Saudi media is reporting that the Saudi government’s religious ministry has warned mosque imams not use the books and opinions of three of the Muslim Brotherhood’s key historical ideologues, including its founder Hassan Al-Banna. According to a report by the Saudi-owned pan-Arab Al Arabiya News:
January 19, 2015 The Ministry of Islamic Affairs, Endowments, Call and Guidance has warned mosque imams against using books and opinions of three Muslim Brotherhood figures, Al-Hayat newspaper reported.
The ministry told imams not to use excerpts from the books written by Sayyid Qutub, Hassan Al-Banna and Muhammad Saroor and described them as people with extremist views.
During the launch of a dawah program at Jazan Winter Festival, Tawfiq Al-Sudairi, deputy minister for the affairs of mosques, called for purging society of all books written by those three figures.
He said: ‘Pulpits of mosques are not for agitating the public, voicing personal opinions and creating conflicts.’
‘They should be used to direct people to what is right and what is wrong and spread harmony and solidarity in society.’
He warned imams against siding with terrorist organizations and political parties.
The new minister, Sulaiman Aba Al-Khail, promised to change the plans and methods used by Islamic missionaries.
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The GMBDW reported in March of last year that Saudi Arabia had formally designated the Muslim Brotherhood as a terrorist organization and was among a group of Gulf countries that had recalled their envoys from Qatar over the issue. We also reported in May 2014 that the country had arrested nine university professors for their alleged links to the Muslim Brotherhood and reported the same month that three well-known imams in Saudi Arabia’s Southern Province had been banned for life from delivering sermons after they were found to be connected to the Muslim Brotherhood. However, at the same time we discussed certain inconsistencies related to the Saudi Muslim World League (MWL) which appeared to be operating outside of the new Saudi policy on the Brotherhood by maintaining ties to important figures in the Global Muslim Brotherhood.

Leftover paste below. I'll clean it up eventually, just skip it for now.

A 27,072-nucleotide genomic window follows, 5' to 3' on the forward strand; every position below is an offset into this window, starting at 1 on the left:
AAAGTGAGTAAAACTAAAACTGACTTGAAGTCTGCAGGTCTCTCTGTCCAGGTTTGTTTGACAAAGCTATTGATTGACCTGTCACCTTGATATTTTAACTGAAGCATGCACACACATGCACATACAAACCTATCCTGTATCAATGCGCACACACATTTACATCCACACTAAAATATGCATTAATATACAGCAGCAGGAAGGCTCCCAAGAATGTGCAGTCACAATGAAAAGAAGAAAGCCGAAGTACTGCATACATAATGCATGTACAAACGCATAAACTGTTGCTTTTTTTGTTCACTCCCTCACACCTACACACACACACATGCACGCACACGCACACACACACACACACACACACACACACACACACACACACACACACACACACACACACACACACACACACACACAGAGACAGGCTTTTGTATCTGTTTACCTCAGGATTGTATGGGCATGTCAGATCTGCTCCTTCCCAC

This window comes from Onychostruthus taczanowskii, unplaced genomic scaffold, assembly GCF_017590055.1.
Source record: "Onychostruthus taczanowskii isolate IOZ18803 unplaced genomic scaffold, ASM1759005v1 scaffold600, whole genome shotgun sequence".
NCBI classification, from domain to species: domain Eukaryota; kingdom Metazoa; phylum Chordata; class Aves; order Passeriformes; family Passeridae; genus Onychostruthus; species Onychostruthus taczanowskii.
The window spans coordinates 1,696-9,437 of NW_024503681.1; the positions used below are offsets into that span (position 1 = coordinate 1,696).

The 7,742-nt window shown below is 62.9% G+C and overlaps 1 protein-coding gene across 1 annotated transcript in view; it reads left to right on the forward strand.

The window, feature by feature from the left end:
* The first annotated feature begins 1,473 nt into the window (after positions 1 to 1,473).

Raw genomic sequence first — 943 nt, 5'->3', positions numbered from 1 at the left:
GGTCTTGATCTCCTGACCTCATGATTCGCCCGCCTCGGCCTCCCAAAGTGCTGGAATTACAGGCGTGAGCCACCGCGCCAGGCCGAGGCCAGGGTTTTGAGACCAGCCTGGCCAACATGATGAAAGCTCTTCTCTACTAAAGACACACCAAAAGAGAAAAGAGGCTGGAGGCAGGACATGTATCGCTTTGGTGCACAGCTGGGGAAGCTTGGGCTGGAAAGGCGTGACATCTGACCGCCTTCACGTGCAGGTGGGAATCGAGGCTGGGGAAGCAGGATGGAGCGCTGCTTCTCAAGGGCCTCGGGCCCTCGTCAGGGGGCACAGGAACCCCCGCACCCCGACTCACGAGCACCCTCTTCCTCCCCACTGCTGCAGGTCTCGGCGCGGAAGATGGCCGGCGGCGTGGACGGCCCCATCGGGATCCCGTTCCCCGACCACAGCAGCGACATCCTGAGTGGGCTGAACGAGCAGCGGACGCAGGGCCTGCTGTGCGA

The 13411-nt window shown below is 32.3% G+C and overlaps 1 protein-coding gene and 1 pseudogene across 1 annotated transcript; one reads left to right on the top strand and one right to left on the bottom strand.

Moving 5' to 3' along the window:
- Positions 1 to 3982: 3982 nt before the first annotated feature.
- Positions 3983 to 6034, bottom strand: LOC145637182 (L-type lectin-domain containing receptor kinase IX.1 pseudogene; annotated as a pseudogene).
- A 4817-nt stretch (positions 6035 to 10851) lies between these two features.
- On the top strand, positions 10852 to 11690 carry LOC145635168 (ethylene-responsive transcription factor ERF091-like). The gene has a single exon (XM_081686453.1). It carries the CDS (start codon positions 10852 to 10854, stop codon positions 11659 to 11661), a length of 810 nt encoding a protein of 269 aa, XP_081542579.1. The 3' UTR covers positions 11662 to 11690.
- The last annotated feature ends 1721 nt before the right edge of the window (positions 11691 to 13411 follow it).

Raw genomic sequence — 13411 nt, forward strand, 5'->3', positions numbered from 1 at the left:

Earlier this month, the GMBDW discussed an article which looks at what is said to be an “adjustment” to the Saudi relationship with so-called Wahabbism, the dominant form of Islam in Saudi Arabia and usually described as “austere” and “ultra-conservative.” In May 2013, Ahram Online published a useful history of the tumultuous and sometimes difficult to understand relationship between Saudi Arabia and the Global Muslim Brotherhood.
For more information on Sayyid Qutb, go here.